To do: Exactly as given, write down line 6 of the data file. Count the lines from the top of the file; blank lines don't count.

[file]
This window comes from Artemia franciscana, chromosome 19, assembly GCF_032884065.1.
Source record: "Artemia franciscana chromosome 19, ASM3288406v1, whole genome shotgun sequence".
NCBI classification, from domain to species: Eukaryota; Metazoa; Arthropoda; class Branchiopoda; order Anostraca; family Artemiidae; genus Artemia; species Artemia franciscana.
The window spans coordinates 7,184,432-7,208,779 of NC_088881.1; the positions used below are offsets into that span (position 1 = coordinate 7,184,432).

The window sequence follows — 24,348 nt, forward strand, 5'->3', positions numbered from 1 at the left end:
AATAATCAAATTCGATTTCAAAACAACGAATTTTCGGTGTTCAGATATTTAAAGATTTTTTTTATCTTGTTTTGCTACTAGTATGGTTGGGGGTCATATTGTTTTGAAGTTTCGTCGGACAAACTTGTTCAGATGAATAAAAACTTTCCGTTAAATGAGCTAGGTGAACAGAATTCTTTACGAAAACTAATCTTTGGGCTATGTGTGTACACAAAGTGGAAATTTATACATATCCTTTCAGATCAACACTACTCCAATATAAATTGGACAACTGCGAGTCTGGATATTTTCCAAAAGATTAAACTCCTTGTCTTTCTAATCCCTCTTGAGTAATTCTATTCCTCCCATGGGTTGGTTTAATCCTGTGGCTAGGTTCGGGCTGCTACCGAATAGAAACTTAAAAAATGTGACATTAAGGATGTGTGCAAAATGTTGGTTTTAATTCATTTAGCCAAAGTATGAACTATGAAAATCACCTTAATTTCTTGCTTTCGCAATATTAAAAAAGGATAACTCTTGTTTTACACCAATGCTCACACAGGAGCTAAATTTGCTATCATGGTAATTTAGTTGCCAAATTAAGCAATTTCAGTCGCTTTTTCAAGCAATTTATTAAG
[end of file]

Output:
AATAATCAAATTCGATTTCAAAACAACGAATTTTCGGTGTTCAGATATTTAAAGATTTTTTTTATCTTGTTTTGCTACTAGTATGGTTGGGGGTCATATTGTTTTGAAGTTTCGTCGGACAAACTTGTTCAGATGAATAAAAACTTTCCGTTAAATGAGCTAGGTGAACAGAATTCTTTACGAAAACTAATCTTTGGGCTATGTGTGTACACAAAGTGGAAATTTATACATATCCTTTCAGATCAACACTACTCCAATATAAATTGGACAACTGCGAGTCTGGATATTTTCCAAAAGATTAAACTCCTTGTCTTTCTAATCCCTCTTGAGTAATTCTATTCCTCCCATGGGTTGGTTTAATCCTGTGGCTAGGTTCGGGCTGCTACCGAATAGAAACTTAAAAAATGTGACATTAAGGATGTGTGCAAAATGTTGGTTTTAATTCATTTAGCCAAAGTATGAACTATGAAAATCACCTTAATTTCTTGCTTTCGCAATATTAAAAAAGGATAACTCTTGTTTTACACCAATGCTCACACAGGAGCTAAATTTGCTATCATGGTAATTTAGTTGCCAAATTAAGCAATTTCAGTCGCTTTTTCAAGCAATTTATTAAG